“Maybe I’ll just use Wii Fit,” I joked one evening, pointing my finger toward the attic, where the clunky Balance Board resided. By the time August 2015 came around, Sara and I didn’t have any better ideas. I canceled my gym membership and cleaned the dust off the Wii Fit disc.
ON DAY ONE of Wii Fit, a cartoon version of the Balance Board danced on the screen at 5:30 a.m. and asked about the weight of my clothes. Boy, I hated it. The clothing assessment created an accurate count for my body mass index (or BMI). The screen gave three options to describe my attire, the lowest being “Light,” which would deduct two pounds from the final tally. I chose “Heavy” for the first three weeks, pretending I was wearing Moon Boots and a parka to knock off an extra four pounds from the jump.
I decided to weigh myself each morning and then pick a few activities from the Wii Fit’s menu: Some feel like mini games, with squat exercises masked as ski jumping. Wii Fit uses a combination of the Wiimote and the Balance Board to assess each of these activities. The games are divided into categories: Yoga, Strength Training, Aerobics, and Balance Games.
When I first started, the Yoga and Strength Training activities seemed arbitrary. I’d move an arm or leg in some funny way to mirror the cartoon trainer on-screen, and he’d let me know when my posture or technique was off. What’s the point? I thought. But during the days that followed, those same body parts ached and burned. These were joints and muscles that hadn’t been properly used for decades.
The most useful activity on Wii Fit became the “free run” option, which provides daily cardio. Until I discovered this option, cardio had been the biggest mystery in my quest to work out at home with a baby. With “free run,” you stick the Wiimote in your pocket and run in place. In your living room.
Alternatively, you can hold the Wiimote and swing it in a manner in which you appear to cover much more ground on the game’s virtual trail. It took me a few days to stop cheating.
For five days a week, Wii Fit began to feel like an actual video game. Every day, I tried to beat my own score on a given activity, with each ranking my all-time top 10 efforts. I started monitoring activity charts for Andy the Mii. The percentage grades for each activity increased. Slowly, I chipped away at the 230s.
LATER THAT MONTH, I was about to dive into a hot dog bar at a Wednesday media event, when fellow freelancer Matt Crossman approached me. Three weeks into my new workout routine, I considered moving up Saturday’s Cheat Day to “right this second” for beer and free grub at BB&T Ballpark. (Cheat Day was the one day of the week I allowed myself to be loose with the diet.) As Matt and I exchanged pleasantries, my eyes shifted over to the labels at the hot dog station, surveying. Free. All-beef. Chili. Slaw. Buns. Free. And oh, the condiments.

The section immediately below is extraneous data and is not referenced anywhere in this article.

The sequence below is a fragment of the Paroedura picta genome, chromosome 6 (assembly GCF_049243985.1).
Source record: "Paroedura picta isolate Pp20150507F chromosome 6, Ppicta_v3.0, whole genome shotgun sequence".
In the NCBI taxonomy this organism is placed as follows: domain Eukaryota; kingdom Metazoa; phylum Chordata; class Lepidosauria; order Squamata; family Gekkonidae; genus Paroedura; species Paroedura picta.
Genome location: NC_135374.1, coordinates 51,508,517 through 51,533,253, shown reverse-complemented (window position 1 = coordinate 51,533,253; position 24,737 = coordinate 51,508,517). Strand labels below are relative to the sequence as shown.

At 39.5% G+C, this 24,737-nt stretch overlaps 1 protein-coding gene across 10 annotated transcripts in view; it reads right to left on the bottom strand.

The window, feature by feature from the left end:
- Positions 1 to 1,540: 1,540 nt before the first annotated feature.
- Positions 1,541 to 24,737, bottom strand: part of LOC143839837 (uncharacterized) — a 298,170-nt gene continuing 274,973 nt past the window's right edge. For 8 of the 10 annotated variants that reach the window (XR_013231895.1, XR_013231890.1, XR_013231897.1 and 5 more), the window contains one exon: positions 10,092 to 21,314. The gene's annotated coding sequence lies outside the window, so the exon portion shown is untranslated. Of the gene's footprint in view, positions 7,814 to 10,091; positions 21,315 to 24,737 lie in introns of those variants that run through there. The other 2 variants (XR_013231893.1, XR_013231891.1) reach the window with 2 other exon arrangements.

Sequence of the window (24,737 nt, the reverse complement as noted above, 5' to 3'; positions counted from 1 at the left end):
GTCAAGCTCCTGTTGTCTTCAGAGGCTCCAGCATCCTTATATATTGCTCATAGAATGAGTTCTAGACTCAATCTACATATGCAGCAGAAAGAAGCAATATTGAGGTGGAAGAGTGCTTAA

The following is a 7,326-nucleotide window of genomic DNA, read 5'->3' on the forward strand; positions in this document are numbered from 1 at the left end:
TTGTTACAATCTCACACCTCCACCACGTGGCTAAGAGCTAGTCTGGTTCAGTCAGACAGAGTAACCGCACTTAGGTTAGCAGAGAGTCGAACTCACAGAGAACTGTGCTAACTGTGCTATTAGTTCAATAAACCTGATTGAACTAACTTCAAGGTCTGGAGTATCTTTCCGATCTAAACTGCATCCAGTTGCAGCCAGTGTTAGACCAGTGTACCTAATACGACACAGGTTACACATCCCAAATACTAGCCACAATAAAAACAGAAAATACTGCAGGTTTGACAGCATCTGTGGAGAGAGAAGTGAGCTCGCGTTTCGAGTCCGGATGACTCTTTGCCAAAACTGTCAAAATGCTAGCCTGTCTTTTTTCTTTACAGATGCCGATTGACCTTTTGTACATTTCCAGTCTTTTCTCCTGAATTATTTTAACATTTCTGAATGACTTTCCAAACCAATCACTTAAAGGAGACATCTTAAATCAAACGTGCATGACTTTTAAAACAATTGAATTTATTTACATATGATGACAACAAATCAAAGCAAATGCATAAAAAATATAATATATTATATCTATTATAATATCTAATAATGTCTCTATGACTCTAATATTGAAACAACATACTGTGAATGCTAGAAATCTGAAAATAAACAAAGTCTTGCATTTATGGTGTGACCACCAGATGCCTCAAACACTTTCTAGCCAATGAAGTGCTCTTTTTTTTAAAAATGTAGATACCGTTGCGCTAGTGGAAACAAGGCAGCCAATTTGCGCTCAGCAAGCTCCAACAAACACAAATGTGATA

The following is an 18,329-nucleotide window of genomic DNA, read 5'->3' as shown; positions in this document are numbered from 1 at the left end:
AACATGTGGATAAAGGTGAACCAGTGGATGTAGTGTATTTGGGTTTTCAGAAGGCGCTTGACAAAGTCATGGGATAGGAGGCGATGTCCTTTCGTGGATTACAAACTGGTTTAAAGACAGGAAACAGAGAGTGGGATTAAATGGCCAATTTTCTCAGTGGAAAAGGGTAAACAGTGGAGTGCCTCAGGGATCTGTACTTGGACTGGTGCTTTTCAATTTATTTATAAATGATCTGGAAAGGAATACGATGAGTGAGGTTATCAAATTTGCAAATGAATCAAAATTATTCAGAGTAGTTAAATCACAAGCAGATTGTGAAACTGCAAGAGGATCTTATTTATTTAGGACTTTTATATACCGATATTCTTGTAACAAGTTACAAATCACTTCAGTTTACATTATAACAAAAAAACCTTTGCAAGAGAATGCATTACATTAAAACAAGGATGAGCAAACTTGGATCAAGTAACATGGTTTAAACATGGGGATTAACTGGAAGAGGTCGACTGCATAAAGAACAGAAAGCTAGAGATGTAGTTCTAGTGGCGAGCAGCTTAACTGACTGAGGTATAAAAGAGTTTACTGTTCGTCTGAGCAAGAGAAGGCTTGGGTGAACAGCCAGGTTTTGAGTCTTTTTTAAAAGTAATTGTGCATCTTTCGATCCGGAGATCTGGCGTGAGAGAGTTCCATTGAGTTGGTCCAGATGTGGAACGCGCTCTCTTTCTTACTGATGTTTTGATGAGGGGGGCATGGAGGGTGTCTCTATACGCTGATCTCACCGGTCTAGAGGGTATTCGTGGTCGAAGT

“Hey, man, are you losing weight?” Matt said. His hand gripped my shoulder, rousing me from the toppings trance. “You look good.”
Yeah, like 7.2 pounds, I thought. But how could he tell? Is he a wizard? I made a mental note to bring Matt along next time I went to the county fair to guess a hog’s weight for prizes.
“Uh, I’m trying,” I said, straightening my posture.
“Well, whatever you’re doing, keep it up.” This was the first in a series of what I’d call “make-or-cake moments,” in which my old life dangled in front of me and visions of that old Mii, with his cherub-like frame, hopped around in my head. I was only months removed from being a two-dog guy (with extra chips).
Matt moved on to the hot dog display without me.
A similar moment, a few weeks later: Benny Pennello’s in NoDa, the pizza spot that offers slices as big as a woodland animal, began a promotion late last summer that challenged visitors to eat a 28-inch behemoth in less than two hours.
During one of this magazine’s weekly editorial meetings, I pitched the idea of taking the Benny P’s Challenge and writing a story about it. Because, you know, journalism. The other editors were enthusiastic about the idea, and I initially thought I had schemed a grand and successful caper. We set up a day and time. We had a photographer ready to come with us.
But the day before the pizza was supposed to go down, I backed out. I knew that if I took the challenge, it would lead to a relapse, the equivalent of a recovering cocaine addict jumping into a kiddie pool of Colombian Dancing Dust.
I sent an email to senior editor Kristen Wile and executive editor Michael Graff. I still have it: “I know I was really hyped on this whole pizza thing. And I’ve been talking a lot about it. But after standing on the scale today, and realizing I’ve made some actual progress in becoming healthier, I don’t know if I can go through with this. I’m really sorry to disappoint; I just don’t think I can do it without sacrificing something that’s been a challenge for me to do. I hope you understand.”
I waited until Cheat Day to grab just one slice.
I ENTERED the holidays on a high.